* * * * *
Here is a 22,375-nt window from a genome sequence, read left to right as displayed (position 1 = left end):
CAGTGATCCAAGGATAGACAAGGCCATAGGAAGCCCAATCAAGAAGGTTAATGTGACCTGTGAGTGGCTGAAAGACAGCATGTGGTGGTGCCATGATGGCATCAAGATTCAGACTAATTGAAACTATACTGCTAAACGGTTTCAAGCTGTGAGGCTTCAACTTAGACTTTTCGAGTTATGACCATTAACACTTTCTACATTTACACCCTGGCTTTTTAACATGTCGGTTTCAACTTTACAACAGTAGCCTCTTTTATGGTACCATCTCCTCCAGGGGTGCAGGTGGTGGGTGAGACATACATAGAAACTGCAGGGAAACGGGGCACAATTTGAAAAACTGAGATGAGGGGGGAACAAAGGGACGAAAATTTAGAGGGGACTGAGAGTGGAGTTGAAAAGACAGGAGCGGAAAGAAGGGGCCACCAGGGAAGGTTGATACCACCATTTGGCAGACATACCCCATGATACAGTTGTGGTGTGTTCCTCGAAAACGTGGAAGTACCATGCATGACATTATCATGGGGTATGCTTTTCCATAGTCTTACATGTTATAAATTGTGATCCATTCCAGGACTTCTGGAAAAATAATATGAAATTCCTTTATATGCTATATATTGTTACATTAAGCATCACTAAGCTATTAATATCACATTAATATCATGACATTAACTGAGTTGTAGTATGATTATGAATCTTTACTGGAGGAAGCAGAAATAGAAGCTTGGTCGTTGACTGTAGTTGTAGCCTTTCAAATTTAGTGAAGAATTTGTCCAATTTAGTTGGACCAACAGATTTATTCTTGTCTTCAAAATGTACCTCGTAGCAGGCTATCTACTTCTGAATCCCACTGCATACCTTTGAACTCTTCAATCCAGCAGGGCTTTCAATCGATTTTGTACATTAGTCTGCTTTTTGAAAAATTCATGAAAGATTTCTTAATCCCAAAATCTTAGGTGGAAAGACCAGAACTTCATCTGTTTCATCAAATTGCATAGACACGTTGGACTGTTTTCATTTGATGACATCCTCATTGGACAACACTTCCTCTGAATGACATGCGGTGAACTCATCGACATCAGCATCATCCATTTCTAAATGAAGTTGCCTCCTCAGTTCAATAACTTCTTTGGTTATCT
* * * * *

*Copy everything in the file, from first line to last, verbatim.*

Here is a 22,375-nt window from a genome sequence, read left to right as displayed (position 1 = left end):
CAGTGATCCAAGGATAGACAAGGCCATAGGAAGCCCAATCAAGAAGGTTAATGTGACCTGTGAGTGGCTGAAAGACAGCATGTGGTGGTGCCATGATGGCATCAAGATTCAGACTAATTGAAACTATACTGCTAAACGGTTTCAAGCTGTGAGGCTTCAACTTAGACTTTTCGAGTTATGACCATTAACACTTTCTACATTTACACCCTGGCTTTTTAACATGTCGGTTTCAACTTTACAACAGTAGCCTCTTTTATGGTACCATCTCCTCCAGGGGTGCAGGTGGTGGGTGAGACATACATAGAAACTGCAGGGAAACGGGGCACAATTTGAAAAACTGAGATGAGGGGGGAACAAAGGGACGAAAATTTAGAGGGGACTGAGAGTGGAGTTGAAAAGACAGGAGCGGAAAGAAGGGGCCACCAGGGAAGGTTGATACCACCATTTGGCAGACATACCCCATGATACAGTTGTGGTGTGTTCCTCGAAAACGTGGAAGTACCATGCATGACATTATCATGGGGTATGCTTTTCCATAGTCTTACATGTTATAAATTGTGATCCATTCCAGGACTTCTGGAAAAATAATATGAAATTCCTTTATATGCTATATATTGTTACATTAAGCATCACTAAGCTATTAATATCACATTAATATCATGACATTAACTGAGTTGTAGTATGATTATGAATCTTTACTGGAGGAAGCAGAAATAGAAGCTTGGTCGTTGACTGTAGTTGTAGCCTTTCAAATTTAGTGAAGAATTTGTCCAATTTAGTTGGACCAACAGATTTATTCTTGTCTTCAAAATGTACCTCGTAGCAGGCTATCTACTTCTGAATCCCACTGCATACCTTTGAACTCTTCAATCCAGCAGGGCTTTCAATCGATTTTGTACATTAGTCTGCTTTTTGAAAAATTCATGAAAGATTTCTTAATCCCAAAATCTTAGGTGGAAAGACCAGAACTTCATCTGTTTCATCAAATTGCATAGACACGTTGGACTGTTTTCATTTGATGACATCCTCATTGGACAACACTTCCTCTGAATGACATGCGGTGAACTCATCGACATCAGCATCATCCATTTCTAAATGAAGTTGCCTCCTCAGTTCAATAACTTCTTTGGTTATCT